File: HACKING

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Hacking the GNOME System Tools
==============================

Hacking the GNOME System Tools is fairly straightforward (if you are a
hacker). However, to get you started quicker, we provide this document. Here,
we give an overview of the existing code, provide pointers to resources and
administrivial procedures, and point out some non-obvious issues.


What's interesting
------------------

We're most interested in work on the backends, porting them to other
distributions and architectures. Our goal is to make them work on whatever
Unix you happen to throw at them, consistently and without reducing neither
themselves nor the system configuration to unidentifiable goop.

If you do good work on this, you can be sure to get our immediate attention
and undying gratitude, as well as seeing your favourite set of workstation
tools succeed in making Linux/Unix accessible to the masses.

Other contributions - particularly any bugfixes you might have - are of
course extremely valuable also.


Package structure
-----------------

The package has two readily identifiable parts: Backends and frontends. The
backends do all the actual configuration work, and communicate with their
invokers using XML and an ad-hoc protocol for runtime errors and progress
reporting.

In addition, a frontend is defined by two parts; a part specifying the static
layout of the interface in Glade XML (made with Glade), and another part
which adds interactive behaviour and communication with the backend.

Breakdown of the tools currently packaged:

Backend                          Frontend              Frontend layout
-------                          --------              ---------------
backend/disks-conf.in           src/disks/*           interfaces/disks.glade
backend/memory-conf.in          src/memory/*          interfaces/memory.glade
backend/nameresolution-conf.in  src/nameresolution/*  interfaces/nameresolution.glade
backend/networking-conf.in      src/networking/*      interfaces/networking.glade
backend/shares-conf.in          src/shares/*          interfaces/shares.glade
backend/time-conf.in            src/time/*            interfaces/time.glade
backend/users-conf.in           src/users/*           interfaces/users.glade

Currently, all the backends are in Perl, all the frontends are in C, and all
the frontend layouts are in Glade XML. We accept backends and frontends in
Python, though.

There are also common libraries in these three categories:

backend/be.pl          - shared Perl code.
src/common/*            - shared C code.
interfaces/common.glade - shared Glade specifications.


Submitting patches
------------------

If you're a new contributor, we appreciate it if you send your patches to the
mailinglist for approval. Once a patch is approved, you can apply it to CVS
HEAD yourself, or we can apply it for you. If you submit patches on a regular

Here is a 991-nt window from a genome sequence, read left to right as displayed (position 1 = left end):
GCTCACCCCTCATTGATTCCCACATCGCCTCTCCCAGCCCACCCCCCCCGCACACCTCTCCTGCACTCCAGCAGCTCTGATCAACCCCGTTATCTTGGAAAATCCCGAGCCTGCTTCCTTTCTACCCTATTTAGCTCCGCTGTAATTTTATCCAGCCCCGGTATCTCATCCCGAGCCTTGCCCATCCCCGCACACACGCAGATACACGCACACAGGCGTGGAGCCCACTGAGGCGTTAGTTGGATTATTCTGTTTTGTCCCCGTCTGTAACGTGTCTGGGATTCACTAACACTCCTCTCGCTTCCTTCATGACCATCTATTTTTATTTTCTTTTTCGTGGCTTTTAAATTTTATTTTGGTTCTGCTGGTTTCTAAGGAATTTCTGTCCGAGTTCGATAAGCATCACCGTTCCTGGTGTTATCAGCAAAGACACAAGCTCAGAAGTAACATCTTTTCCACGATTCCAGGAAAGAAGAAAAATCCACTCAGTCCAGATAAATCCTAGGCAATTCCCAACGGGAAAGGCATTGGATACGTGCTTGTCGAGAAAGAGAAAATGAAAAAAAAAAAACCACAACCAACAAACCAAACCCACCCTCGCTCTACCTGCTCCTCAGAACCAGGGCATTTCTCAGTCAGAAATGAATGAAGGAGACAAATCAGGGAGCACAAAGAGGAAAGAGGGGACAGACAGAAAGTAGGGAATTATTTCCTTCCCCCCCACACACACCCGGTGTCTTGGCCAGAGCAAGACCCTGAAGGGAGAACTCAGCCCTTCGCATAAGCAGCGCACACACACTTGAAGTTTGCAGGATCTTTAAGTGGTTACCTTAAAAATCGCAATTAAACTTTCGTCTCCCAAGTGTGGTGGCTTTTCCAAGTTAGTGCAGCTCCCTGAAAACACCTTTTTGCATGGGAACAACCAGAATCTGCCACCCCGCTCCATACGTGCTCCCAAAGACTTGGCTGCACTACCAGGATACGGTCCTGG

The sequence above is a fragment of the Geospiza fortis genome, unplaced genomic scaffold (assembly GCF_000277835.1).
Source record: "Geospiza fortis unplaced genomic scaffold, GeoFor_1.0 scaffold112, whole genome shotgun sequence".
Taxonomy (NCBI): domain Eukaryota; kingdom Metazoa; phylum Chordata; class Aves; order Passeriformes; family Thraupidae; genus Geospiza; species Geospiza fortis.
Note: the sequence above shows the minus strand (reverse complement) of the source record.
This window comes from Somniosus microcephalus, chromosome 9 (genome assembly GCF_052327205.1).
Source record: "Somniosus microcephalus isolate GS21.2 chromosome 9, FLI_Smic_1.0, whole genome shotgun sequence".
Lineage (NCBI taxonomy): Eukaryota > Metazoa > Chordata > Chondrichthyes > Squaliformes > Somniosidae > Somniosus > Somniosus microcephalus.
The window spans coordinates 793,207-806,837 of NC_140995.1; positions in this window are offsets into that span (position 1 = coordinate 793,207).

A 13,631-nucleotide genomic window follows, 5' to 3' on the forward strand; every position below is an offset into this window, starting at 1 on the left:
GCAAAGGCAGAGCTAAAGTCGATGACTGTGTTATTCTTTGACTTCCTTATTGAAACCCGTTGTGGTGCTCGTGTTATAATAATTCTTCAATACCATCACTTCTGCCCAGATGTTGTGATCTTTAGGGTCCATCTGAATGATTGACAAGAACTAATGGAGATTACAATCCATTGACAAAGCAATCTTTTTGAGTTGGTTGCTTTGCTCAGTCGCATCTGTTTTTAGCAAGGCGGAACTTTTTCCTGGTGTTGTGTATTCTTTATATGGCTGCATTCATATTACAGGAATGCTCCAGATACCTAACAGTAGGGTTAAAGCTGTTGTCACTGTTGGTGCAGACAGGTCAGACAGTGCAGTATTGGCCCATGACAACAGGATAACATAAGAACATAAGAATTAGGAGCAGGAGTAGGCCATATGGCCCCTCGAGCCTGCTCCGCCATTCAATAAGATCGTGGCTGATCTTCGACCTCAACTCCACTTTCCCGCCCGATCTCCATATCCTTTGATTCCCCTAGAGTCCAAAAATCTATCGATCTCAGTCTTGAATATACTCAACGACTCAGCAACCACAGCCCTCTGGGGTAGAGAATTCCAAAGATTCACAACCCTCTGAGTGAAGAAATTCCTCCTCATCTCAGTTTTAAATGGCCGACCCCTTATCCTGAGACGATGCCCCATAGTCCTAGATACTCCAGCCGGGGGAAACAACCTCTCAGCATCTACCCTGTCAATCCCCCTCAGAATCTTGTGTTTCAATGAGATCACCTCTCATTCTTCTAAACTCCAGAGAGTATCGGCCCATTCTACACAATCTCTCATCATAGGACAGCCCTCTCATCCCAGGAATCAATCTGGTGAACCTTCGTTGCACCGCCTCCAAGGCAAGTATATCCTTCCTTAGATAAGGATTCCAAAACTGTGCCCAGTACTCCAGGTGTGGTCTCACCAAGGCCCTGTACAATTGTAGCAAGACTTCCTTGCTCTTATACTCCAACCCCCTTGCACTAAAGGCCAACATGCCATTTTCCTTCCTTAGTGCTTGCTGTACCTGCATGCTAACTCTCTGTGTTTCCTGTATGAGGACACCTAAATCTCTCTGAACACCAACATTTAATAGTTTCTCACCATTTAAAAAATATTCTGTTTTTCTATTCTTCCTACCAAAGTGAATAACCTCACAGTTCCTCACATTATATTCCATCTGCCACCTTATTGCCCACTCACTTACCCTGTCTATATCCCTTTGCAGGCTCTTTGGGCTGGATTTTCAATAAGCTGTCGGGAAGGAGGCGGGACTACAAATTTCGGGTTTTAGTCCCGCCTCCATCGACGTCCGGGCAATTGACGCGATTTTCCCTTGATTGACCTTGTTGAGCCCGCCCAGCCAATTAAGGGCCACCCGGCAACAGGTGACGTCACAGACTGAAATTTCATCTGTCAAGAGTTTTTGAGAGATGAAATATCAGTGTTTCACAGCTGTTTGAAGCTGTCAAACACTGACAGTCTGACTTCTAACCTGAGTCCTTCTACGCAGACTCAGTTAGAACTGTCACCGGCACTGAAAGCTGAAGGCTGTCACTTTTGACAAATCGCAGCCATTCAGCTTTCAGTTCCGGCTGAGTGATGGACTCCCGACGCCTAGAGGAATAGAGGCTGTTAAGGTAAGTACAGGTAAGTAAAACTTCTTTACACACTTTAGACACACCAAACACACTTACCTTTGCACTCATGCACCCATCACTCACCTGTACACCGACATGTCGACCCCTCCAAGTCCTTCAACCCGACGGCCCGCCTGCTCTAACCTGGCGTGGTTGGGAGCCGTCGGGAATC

basis, we can come to an agreement where you just apply your changes directly
to the CVS version without needing prior approval. Note that your patch may
still be reverted, or you may be asked to revert (or fix) it if it breaks
something.

When you make significant contributions (e.g. port a backend to a new
distribution or platform, or add another important feature), we welcome you
to add yourself to the authors list (with your e-mail address and a short
description of what you did) at the top of the source. You will always be
credited for your contribution when it's time for a release.

Every CVS commit and patch should contain detailed ChangeLog entries.
Take a look at any ChangeLog file if you are not sure what a ChangeLog
entry is. If you use emacs you can add a ChangeLog entry with "Meta-X +
add-change-log-entry".

Implementing a new tool
-----------------------

When starting work on a new tool, you're best off copying the source from an
existing tool and modifying that. Old backends, frontends and Glade files can
be used efficiently as basis for new ones.

When coding the C frontend, make sure to initialize the tool with
tool_init(). It does most of the traditional GNOME initialization for you,
connects some signals, and loads the configuration from your backend to an
internal XML tree.

We believe existing source is the best documentation in this matter.


Coding style
------------

The backends should be written with two-space indents (_no_ tabs). Try to
follow the comment style from existing frontends, e.g. add liberal
descriptions of the functions so they can be ported and updated with ease.

Frontends must adhere to the GNOME coding standards, which means 8-space tab
intenting. See the GNOME coding guidelines for details.


Copyrights
----------

Copyright assigment is _not_ a requirement, but we'd appreciate it if you
assigned it to Ximian, as this makes the license more easily defendable
(Ximian has lawyers to do this, but if the copyright belongs to many
different parties, they all have to give their consent or even show up in
court to defend their code).


Hands-on
--------

Checking it out (anonymously) from GNOME CVS:

cvs -d :pserver:anonymous@anoncvs.gnome.org:/cvs/gnome login
cvs -d :pserver:anonymous@anoncvs.gnome.org:/cvs/gnome co ximian-setup-tools

Subscribing to the mailing list:

http://mail.gnome.org/mailman/listinfo/system-tools-list

Getting released packages:

ftp://ftp.gnome.org/pub/GNOME/sources/gnome-system-tools/

Contacting the project manager:

Miguel de Icaza <miguel@ximian.com>

Contacting principal developers (you should send patches here):

Hans Petter Jansson <hpj@ximian.com>
Arturo Espinosa     <arturo@ximian.com>
Tambet Ingo         <tambeti@sa.ee>